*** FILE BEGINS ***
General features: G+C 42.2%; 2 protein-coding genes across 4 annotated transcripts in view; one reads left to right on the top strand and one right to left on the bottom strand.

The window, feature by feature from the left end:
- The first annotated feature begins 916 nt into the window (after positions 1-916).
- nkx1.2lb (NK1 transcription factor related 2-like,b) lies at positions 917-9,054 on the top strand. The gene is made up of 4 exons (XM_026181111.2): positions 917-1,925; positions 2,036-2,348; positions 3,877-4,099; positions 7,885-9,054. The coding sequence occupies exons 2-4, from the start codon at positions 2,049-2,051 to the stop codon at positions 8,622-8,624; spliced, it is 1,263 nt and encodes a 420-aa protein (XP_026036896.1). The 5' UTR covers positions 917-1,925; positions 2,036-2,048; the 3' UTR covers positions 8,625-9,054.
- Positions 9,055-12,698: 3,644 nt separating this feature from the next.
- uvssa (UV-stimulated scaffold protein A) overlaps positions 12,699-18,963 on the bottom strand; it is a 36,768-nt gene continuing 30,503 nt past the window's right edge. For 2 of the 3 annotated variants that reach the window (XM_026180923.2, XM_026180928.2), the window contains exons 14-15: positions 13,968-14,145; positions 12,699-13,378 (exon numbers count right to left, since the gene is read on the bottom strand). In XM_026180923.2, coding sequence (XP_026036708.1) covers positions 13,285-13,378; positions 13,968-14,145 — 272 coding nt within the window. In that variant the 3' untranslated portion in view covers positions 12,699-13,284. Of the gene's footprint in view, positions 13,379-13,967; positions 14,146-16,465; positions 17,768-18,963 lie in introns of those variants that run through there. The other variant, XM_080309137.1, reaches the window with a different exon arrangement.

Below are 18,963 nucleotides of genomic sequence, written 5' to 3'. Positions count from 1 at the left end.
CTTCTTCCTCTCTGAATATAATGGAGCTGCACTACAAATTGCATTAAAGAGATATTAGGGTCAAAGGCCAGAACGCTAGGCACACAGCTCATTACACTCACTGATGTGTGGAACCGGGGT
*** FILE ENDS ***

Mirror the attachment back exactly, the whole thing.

General features: G+C 42.2%; 2 protein-coding genes across 4 annotated transcripts in view; one reads left to right on the top strand and one right to left on the bottom strand.

The window, feature by feature from the left end:
- The first annotated feature begins 916 nt into the window (after positions 1-916).
- nkx1.2lb (NK1 transcription factor related 2-like,b) lies at positions 917-9,054 on the top strand. The gene is made up of 4 exons (XM_026181111.2): positions 917-1,925; positions 2,036-2,348; positions 3,877-4,099; positions 7,885-9,054. The coding sequence occupies exons 2-4, from the start codon at positions 2,049-2,051 to the stop codon at positions 8,622-8,624; spliced, it is 1,263 nt and encodes a 420-aa protein (XP_026036896.1). The 5' UTR covers positions 917-1,925; positions 2,036-2,048; the 3' UTR covers positions 8,625-9,054.
- Positions 9,055-12,698: 3,644 nt separating this feature from the next.
- uvssa (UV-stimulated scaffold protein A) overlaps positions 12,699-18,963 on the bottom strand; it is a 36,768-nt gene continuing 30,503 nt past the window's right edge. For 2 of the 3 annotated variants that reach the window (XM_026180923.2, XM_026180928.2), the window contains exons 14-15: positions 13,968-14,145; positions 12,699-13,378 (exon numbers count right to left, since the gene is read on the bottom strand). In XM_026180923.2, coding sequence (XP_026036708.1) covers positions 13,285-13,378; positions 13,968-14,145 — 272 coding nt within the window. In that variant the 3' untranslated portion in view covers positions 12,699-13,284. Of the gene's footprint in view, positions 13,379-13,967; positions 14,146-16,465; positions 17,768-18,963 lie in introns of those variants that run through there. The other variant, XM_080309137.1, reaches the window with a different exon arrangement.

Below are 18,963 nucleotides of genomic sequence, written 5' to 3'. Positions count from 1 at the left end.
CTTCTTCCTCTCTGAATATAATGGAGCTGCACTACAAATTGCATTAAAGAGATATTAGGGTCAAAGGCCAGAACGCTAGGCACACAGCTCATTACACTCACTGATGTGTGGAACCGGGGT